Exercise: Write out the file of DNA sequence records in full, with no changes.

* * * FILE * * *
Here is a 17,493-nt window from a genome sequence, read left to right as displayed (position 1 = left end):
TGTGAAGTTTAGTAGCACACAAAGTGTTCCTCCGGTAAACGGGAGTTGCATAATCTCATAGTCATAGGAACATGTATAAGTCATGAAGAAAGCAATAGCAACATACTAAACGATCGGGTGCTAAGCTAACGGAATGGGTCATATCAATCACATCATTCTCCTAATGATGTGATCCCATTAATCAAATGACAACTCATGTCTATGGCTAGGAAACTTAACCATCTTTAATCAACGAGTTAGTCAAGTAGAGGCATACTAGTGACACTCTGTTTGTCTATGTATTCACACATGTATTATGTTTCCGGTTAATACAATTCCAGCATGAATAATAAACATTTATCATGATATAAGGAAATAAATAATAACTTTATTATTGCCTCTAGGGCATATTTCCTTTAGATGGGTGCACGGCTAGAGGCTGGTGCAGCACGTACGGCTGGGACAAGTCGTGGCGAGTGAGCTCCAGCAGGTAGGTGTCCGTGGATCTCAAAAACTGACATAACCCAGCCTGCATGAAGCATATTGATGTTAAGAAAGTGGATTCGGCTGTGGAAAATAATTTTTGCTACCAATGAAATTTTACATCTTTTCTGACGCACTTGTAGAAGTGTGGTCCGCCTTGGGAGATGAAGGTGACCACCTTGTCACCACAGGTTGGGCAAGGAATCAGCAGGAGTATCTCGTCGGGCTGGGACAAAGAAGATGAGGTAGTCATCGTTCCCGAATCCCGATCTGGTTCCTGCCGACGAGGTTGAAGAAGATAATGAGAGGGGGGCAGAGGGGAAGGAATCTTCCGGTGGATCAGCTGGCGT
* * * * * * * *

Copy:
Here is a 17,493-nt window from a genome sequence, read left to right as displayed (position 1 = left end):
TGTGAAGTTTAGTAGCACACAAAGTGTTCCTCCGGTAAACGGGAGTTGCATAATCTCATAGTCATAGGAACATGTATAAGTCATGAAGAAAGCAATAGCAACATACTAAACGATCGGGTGCTAAGCTAACGGAATGGGTCATATCAATCACATCATTCTCCTAATGATGTGATCCCATTAATCAAATGACAACTCATGTCTATGGCTAGGAAACTTAACCATCTTTAATCAACGAGTTAGTCAAGTAGAGGCATACTAGTGACACTCTGTTTGTCTATGTATTCACACATGTATTATGTTTCCGGTTAATACAATTCCAGCATGAATAATAAACATTTATCATGATATAAGGAAATAAATAATAACTTTATTATTGCCTCTAGGGCATATTTCCTTTAGATGGGTGCACGGCTAGAGGCTGGTGCAGCACGTACGGCTGGGACAAGTCGTGGCGAGTGAGCTCCAGCAGGTAGGTGTCCGTGGATCTCAAAAACTGACATAACCCAGCCTGCATGAAGCATATTGATGTTAAGAAAGTGGATTCGGCTGTGGAAAATAATTTTTGCTACCAATGAAATTTTACATCTTTTCTGACGCACTTGTAGAAGTGTGGTCCGCCTTGGGAGATGAAGGTGACCACCTTGTCACCACAGGTTGGGCAAGGAATCAGCAGGAGTATCTCGTCGGGCTGGGACAAAGAAGATGAGGTAGTCATCGTTCCCGAATCCCGATCTGGTTCCTGCCGACGAGGTTGAAGAAGATAATGAGAGGGGGGCAGAGGGGAAGGAATCTTCCGGTGGATCAGCTGGCGT